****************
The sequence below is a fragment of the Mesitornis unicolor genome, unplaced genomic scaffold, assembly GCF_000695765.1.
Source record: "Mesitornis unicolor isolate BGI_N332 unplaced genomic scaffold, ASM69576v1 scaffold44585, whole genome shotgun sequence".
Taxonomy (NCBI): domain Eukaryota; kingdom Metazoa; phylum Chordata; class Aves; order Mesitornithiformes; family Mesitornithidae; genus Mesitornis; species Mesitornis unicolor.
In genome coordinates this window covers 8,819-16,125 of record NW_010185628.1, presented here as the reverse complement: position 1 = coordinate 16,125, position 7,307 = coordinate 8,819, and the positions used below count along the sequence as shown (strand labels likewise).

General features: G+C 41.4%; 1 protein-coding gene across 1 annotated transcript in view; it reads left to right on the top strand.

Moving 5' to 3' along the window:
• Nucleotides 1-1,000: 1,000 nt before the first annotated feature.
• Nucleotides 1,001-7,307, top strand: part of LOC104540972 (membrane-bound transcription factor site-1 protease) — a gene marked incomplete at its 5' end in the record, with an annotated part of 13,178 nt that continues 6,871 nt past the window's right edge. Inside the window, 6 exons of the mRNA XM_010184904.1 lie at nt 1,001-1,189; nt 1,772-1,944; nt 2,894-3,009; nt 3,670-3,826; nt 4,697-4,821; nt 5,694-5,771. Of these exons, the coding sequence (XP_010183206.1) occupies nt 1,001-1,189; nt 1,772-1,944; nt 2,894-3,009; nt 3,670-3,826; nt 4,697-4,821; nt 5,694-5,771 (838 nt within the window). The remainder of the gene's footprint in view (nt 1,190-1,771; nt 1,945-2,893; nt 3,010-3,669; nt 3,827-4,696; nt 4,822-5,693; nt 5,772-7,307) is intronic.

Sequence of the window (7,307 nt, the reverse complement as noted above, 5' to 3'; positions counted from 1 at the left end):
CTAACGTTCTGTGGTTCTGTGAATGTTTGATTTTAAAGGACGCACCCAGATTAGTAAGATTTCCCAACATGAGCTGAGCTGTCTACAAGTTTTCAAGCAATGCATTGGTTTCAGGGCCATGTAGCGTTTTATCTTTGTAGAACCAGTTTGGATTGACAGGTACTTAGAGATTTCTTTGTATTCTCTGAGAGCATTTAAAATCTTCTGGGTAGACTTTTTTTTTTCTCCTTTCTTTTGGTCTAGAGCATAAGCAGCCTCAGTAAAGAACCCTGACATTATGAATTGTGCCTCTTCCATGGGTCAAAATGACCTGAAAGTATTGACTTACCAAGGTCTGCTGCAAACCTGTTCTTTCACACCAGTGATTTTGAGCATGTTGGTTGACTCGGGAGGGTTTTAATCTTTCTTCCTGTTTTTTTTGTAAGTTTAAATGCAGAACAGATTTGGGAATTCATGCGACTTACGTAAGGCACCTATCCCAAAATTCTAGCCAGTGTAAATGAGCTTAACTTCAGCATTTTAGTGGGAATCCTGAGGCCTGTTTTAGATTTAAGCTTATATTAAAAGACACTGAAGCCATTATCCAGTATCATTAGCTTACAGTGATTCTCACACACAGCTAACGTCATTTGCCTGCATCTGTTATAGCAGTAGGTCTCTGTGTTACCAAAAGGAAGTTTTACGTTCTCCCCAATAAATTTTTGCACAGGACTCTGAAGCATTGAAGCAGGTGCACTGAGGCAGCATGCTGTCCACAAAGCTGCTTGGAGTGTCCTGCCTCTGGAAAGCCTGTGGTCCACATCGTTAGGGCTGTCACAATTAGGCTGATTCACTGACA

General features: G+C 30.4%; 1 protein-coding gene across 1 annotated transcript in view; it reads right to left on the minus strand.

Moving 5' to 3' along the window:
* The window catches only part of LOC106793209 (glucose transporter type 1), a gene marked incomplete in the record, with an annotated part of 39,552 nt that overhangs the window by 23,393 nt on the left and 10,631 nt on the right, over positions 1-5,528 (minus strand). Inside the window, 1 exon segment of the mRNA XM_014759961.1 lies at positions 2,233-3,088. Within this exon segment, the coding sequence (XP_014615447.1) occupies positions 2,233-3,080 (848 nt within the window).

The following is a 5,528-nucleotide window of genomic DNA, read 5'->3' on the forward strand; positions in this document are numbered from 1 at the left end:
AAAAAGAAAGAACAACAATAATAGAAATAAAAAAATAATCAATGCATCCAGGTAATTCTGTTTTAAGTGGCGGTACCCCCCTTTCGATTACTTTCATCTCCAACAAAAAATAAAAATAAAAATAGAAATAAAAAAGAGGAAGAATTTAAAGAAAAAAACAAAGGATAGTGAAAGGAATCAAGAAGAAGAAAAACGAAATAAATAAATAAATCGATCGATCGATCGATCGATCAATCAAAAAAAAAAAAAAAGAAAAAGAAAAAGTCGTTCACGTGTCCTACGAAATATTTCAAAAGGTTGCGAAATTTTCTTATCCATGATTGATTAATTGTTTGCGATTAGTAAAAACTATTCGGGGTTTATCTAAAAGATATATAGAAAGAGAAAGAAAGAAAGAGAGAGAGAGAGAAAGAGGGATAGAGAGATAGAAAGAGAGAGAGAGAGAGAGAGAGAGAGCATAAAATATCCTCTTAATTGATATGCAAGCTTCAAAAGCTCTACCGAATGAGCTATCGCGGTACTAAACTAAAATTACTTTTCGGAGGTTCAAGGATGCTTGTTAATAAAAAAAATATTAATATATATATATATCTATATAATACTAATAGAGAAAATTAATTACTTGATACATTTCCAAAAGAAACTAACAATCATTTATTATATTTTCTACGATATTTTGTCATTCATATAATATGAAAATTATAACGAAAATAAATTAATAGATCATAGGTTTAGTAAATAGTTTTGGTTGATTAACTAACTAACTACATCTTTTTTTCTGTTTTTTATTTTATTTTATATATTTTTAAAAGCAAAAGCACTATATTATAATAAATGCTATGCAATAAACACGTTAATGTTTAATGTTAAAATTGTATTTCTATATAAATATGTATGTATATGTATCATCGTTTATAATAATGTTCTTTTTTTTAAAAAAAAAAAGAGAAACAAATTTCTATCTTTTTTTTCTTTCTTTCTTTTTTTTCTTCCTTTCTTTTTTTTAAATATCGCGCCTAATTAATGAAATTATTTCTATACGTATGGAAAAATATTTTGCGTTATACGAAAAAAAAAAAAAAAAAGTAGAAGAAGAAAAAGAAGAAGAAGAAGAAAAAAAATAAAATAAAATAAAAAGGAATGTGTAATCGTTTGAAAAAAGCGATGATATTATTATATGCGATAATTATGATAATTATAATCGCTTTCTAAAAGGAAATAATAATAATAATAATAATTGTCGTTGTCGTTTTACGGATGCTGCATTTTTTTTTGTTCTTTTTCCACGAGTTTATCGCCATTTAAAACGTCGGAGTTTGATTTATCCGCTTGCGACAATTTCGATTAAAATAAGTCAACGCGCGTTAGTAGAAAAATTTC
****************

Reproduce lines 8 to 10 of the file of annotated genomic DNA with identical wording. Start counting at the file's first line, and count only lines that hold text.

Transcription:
• Nucleotides 1,001-7,307, top strand: part of LOC104540972 (membrane-bound transcription factor site-1 protease) — a gene marked incomplete at its 5' end in the record, with an annotated part of 13,178 nt that continues 6,871 nt past the window's right edge. Inside the window, 6 exons of the mRNA XM_010184904.1 lie at nt 1,001-1,189; nt 1,772-1,944; nt 2,894-3,009; nt 3,670-3,826; nt 4,697-4,821; nt 5,694-5,771. Of these exons, the coding sequence (XP_010183206.1) occupies nt 1,001-1,189; nt 1,772-1,944; nt 2,894-3,009; nt 3,670-3,826; nt 4,697-4,821; nt 5,694-5,771 (838 nt within the window). The remainder of the gene's footprint in view (nt 1,190-1,771; nt 1,945-2,893; nt 3,010-3,669; nt 3,827-4,696; nt 4,822-5,693; nt 5,772-7,307) is intronic.

Sequence of the window (7,307 nt, the reverse complement as noted above, 5' to 3'; positions counted from 1 at the left end):
CTAACGTTCTGTGGTTCTGTGAATGTTTGATTTTAAAGGACGCACCCAGATTAGTAAGATTTCCCAACATGAGCTGAGCTGTCTACAAGTTTTCAAGCAATGCATTGGTTTCAGGGCCATGTAGCGTTTTATCTTTGTAGAACCAGTTTGGATTGACAGGTACTTAGAGATTTCTTTGTATTCTCTGAGAGCATTTAAAATCTTCTGGGTAGACTTTTTTTTTTCTCCTTTCTTTTGGTCTAGAGCATAAGCAGCCTCAGTAAAGAACCCTGACATTATGAATTGTGCCTCTTCCATGGGTCAAAATGACCTGAAAGTATTGACTTACCAAGGTCTGCTGCAAACCTGTTCTTTCACACCAGTGATTTTGAGCATGTTGGTTGACTCGGGAGGGTTTTAATCTTTCTTCCTGTTTTTTTTGTAAGTTTAAATGCAGAACAGATTTGGGAATTCATGCGACTTACGTAAGGCACCTATCCCAAAATTCTAGCCAGTGTAAATGAGCTTAACTTCAGCATTTTAGTGGGAATCCTGAGGCCTGTTTTAGATTTAAGCTTATATTAAAAGACACTGAAGCCATTATCCAGTATCATTAGCTTACAGTGATTCTCACACACAGCTAACGTCATTTGCCTGCATCTGTTATAGCAGTAGGTCTCTGTGTTACCAAAAGGAAGTTTTACGTTCTCCCCAATAAATTTTTGCACAGGACTCTGAAGCATTGAAGCAGGTGCACTGAGGCAGCATGCTGTCCACAAAGCTGCTTGGAGTGTCCTGCCTCTGGAAAGCCTGTGGTCCACATCGTTAGGGCTGTCACAATTAGGCTGATTCACTGACA